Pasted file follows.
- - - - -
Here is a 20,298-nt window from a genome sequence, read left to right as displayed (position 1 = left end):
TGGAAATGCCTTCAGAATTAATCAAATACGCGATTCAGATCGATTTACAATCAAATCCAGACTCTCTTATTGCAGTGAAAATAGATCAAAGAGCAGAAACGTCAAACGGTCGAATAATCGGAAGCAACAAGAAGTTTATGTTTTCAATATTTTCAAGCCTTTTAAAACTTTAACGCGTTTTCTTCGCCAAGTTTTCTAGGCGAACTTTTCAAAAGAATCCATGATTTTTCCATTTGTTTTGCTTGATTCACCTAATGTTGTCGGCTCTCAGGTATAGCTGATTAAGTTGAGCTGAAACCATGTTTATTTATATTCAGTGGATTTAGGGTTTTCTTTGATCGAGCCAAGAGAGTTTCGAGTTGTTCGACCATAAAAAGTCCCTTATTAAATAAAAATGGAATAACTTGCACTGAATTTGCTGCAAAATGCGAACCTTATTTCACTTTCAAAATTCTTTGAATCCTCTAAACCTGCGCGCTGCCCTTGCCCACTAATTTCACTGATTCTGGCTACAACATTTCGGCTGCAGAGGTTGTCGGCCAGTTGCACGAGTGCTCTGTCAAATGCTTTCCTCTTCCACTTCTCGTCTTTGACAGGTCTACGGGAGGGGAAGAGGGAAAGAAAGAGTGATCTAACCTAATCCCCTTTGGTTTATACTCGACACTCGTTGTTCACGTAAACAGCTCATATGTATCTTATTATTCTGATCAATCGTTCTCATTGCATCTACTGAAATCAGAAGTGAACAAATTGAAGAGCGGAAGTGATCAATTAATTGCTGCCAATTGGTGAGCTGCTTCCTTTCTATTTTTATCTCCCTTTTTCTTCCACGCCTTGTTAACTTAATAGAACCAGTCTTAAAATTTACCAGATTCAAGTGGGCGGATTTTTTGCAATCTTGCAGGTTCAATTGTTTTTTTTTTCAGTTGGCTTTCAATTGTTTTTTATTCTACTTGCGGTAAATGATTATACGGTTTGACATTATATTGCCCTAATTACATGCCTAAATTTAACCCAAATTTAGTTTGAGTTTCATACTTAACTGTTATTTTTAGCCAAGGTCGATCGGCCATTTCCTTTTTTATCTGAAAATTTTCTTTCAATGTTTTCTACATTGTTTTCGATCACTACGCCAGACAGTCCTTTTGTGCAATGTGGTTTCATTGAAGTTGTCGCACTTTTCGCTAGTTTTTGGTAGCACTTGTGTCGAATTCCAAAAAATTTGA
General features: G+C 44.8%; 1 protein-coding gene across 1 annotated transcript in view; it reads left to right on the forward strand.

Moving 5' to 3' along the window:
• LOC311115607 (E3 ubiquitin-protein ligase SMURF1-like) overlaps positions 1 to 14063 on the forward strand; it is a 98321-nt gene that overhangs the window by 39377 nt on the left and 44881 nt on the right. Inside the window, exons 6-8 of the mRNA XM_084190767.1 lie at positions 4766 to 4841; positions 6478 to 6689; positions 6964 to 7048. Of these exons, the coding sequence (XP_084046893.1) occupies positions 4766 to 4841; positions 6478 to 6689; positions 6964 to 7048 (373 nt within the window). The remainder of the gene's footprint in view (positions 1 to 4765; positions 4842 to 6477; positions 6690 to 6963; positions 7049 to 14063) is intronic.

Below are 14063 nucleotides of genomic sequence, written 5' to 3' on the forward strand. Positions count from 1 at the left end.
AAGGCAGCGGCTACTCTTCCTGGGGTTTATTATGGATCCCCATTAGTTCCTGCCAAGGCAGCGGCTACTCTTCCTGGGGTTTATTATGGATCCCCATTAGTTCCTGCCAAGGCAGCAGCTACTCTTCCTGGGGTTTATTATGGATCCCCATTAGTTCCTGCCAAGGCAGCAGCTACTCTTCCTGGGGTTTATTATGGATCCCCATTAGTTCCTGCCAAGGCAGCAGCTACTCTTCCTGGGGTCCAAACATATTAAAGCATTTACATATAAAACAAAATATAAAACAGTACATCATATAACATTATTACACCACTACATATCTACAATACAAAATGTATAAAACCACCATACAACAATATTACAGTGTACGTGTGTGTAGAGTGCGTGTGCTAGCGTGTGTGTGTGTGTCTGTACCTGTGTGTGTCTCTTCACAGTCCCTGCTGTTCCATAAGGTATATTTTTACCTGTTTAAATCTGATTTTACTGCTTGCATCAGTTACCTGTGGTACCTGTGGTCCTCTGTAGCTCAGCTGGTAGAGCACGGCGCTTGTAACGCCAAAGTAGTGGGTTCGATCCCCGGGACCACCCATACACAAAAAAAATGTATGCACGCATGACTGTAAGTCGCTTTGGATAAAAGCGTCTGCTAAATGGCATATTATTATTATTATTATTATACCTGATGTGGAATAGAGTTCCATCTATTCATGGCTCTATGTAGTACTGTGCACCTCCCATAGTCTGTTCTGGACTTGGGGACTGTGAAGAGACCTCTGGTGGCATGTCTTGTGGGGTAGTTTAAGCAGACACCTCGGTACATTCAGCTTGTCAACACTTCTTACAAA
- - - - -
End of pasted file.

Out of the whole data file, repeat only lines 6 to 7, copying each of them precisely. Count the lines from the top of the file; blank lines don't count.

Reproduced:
Below are 14063 nucleotides of genomic sequence, written 5' to 3' on the forward strand. Positions count from 1 at the left end.
AAGGCAGCGGCTACTCTTCCTGGGGTTTATTATGGATCCCCATTAGTTCCTGCCAAGGCAGCGGCTACTCTTCCTGGGGTTTATTATGGATCCCCATTAGTTCCTGCCAAGGCAGCAGCTACTCTTCCTGGGGTTTATTATGGATCCCCATTAGTTCCTGCCAAGGCAGCAGCTACTCTTCCTGGGGTTTATTATGGATCCCCATTAGTTCCTGCCAAGGCAGCAGCTACTCTTCCTGGGGTCCAAACATATTAAAGCATTTACATATAAAACAAAATATAAAACAGTACATCATATAACATTATTACACCACTACATATCTACAATACAAAATGTATAAAACCACCATACAACAATATTACAGTGTACGTGTGTGTAGAGTGCGTGTGCTAGCGTGTGTGTGTGTGTCTGTACCTGTGTGTGTCTCTTCACAGTCCCTGCTGTTCCATAAGGTATATTTTTACCTGTTTAAATCTGATTTTACTGCTTGCATCAGTTACCTGTGGTACCTGTGGTCCTCTGTAGCTCAGCTGGTAGAGCACGGCGCTTGTAACGCCAAAGTAGTGGGTTCGATCCCCGGGACCACCCATACACAAAAAAAATGTATGCACGCATGACTGTAAGTCGCTTTGGATAAAAGCGTCTGCTAAATGGCATATTATTATTATTATTATTATACCTGATGTGGAATAGAGTTCCATCTATTCATGGCTCTATGTAGTACTGTGCACCTCCCATAGTCTGTTCTGGACTTGGGGACTGTGAAGAGACCTCTGGTGGCATGTCTTGTGGGGTAGTTTAAGCAGACACCTCGGTACATTCAGCTTGTCAACACTTCTTACAAA